Why India is a nation for everyone


Why India is a nation for everyone
Variety brings vitality to the societies we live in and tolerance is the binding factor.

Variety brings vitality to the societies we live in and tolerance is the binding factor. | Allan Jacob


Allan Jacob

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Published: Fri 11 Jan 2019, 5:39 PM

In the UAE's Year of Tolerance I am all for diversity that celebrates life itself. But why are some people confounded by its imperfections? The more different we are, the better it is for our communities and our politics. It's that simple but what beats me is we often fail to heed the call - to appreciate and tolerate the 'other' side for what they are.

Variety brings vitality to the societies we live in and tolerance is the binding factor. The UAE has understood the value of this basic human need for letting things be, which stems from ahimsa, an Indian tradition that is culturally rooted in Buddhism, Hinduism and Jainism that respects all living beings and shuns violence towards others.

Have I bored you by being preachy? Perhaps. But I suggest you tolerate me a little longer. I understand that it is hard to stay neutral and reasonable in these times of strife when rivers of blood have been shed in religious and sectarian wars. People have been injured, maimed and murdered.

Emotions get the better of us and past vices creep to haunt and wound the psyche. Violence begets violence. What we have now is religious terrorism and extremism by the right. Back in India where I grew up, the media called such tense situations 'communal' as opposed to the secular ideals that were inscribed in the Constitution.

In other words, the state would not be swayed or influenced by any creed but is constitutionally bound to support and protect every religious sect or group which is free to preach and practise its  beliefs. It was based on the premise of justice, equality and liberty for all people across gender, caste and religion.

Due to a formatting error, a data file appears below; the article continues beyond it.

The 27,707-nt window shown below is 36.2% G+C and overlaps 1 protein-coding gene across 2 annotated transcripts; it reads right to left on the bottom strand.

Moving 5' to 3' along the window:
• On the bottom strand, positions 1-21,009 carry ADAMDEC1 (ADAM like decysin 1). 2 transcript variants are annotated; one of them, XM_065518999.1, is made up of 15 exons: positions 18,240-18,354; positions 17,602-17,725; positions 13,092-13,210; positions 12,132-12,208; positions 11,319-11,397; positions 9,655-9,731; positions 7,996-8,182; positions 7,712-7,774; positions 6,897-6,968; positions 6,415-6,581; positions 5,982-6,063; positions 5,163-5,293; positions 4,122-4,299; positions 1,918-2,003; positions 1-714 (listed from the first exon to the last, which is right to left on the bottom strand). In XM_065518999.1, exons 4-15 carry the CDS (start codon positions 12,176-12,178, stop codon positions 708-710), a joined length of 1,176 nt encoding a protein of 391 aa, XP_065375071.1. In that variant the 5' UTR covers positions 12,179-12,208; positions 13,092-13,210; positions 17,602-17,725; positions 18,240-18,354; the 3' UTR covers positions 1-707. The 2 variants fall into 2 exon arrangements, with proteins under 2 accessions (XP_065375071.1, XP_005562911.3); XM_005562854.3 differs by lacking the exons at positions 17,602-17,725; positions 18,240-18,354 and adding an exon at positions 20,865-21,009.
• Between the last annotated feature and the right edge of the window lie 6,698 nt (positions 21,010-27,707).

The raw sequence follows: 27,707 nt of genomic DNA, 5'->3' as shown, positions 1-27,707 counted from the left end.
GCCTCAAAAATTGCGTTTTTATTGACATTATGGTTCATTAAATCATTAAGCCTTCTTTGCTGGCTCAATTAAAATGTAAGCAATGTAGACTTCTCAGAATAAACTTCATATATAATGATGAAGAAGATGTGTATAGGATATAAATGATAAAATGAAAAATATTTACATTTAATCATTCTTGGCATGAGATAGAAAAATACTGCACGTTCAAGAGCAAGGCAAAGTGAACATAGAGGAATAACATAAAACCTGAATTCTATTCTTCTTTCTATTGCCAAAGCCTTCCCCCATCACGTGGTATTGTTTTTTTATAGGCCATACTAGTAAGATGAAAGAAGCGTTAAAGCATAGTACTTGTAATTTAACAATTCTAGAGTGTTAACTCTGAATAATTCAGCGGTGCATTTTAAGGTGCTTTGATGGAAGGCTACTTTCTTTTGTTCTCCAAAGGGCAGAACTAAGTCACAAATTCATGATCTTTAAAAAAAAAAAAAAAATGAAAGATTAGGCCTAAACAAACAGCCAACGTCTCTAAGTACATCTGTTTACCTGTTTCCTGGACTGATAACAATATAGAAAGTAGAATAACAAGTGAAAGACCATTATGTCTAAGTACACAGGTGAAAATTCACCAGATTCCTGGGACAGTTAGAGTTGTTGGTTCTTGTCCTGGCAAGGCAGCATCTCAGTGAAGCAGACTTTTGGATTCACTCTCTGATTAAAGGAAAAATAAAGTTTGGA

What many people fail to understand about India is that it is everyone's nation, a global assimilation hub, far removed from a Hindu Rashtra (Hindu Nation) or Akhand Bharat (larger Hindu Nation) that some modern bigots project it to be. The Indian civilisation's strength lies in the fact that it has never been the aggressor through the ages. There were no major foreign conquests to speak of though cultural exchanges and trade were common back in the days.

Hinduism, Buddhism and Jainism had its origins in the country and rapidly expanded into influential religious and cultural movements in their own right. Buddhism went as far as Japan and Sri Lanka. India was also ripe for foreign conquests as early as 326BC with Alexander the Great's invasion. He didn't stay long but Islam made its presence felt from the 13th Century with the establishment of Muslim dynasties that reached their peak under the Mughals in the 16th-18th Century.

The French, Dutch, Portuguese and British came later, bringing with them their Christian faith, cultures and customs. These made the civilisation unique and gave it a diverse character. Thus was born a mini-continent - a Sub-continent as it is called today.
Growing up, I remember living in diverse communities all my life. We moved house, met different people unlike us and I must say that those early experiences shaped my worldview.

I was inspired by the vision that was shaped by India's first prime minister Jawaharlal Nehru. For all his flaws, Nehru was a statesman, a man of peace who held India's secular credentials high as the alternative politics of identity reared its head. He put me on a road to the Discovery of India through his masterpiece by the same name.

"We talk about a secular state in India. It is perhaps not very easy even to find a good word in Hindi for 'secular'. Some people think it means something opposed to religion. That obviously is not correct.

What it means is that it is the state which honours all faiths equally and gives them equal opportunities; that, as a state, it does not allow itself to be attached to one faith or religion, which then becomes the state religion," he said.

The word secular was introduced in the Constitution through an amendment during his daughter India Gandhi's term as India's third prime minister in 1976. The Indian National Congress, the party that led the fight for independence from British colonial rule can largely be credited for celebrating and promoting India's linguistic, cultural, ethnic and religious variety.

And for the current ruling party in India that promotes a brand of majoritarian identity politics, here's a piece of advise: try some tolerance, history is not on your side.

- allan@khaleejtimes.com

Allan Jacob
Allan Jacob

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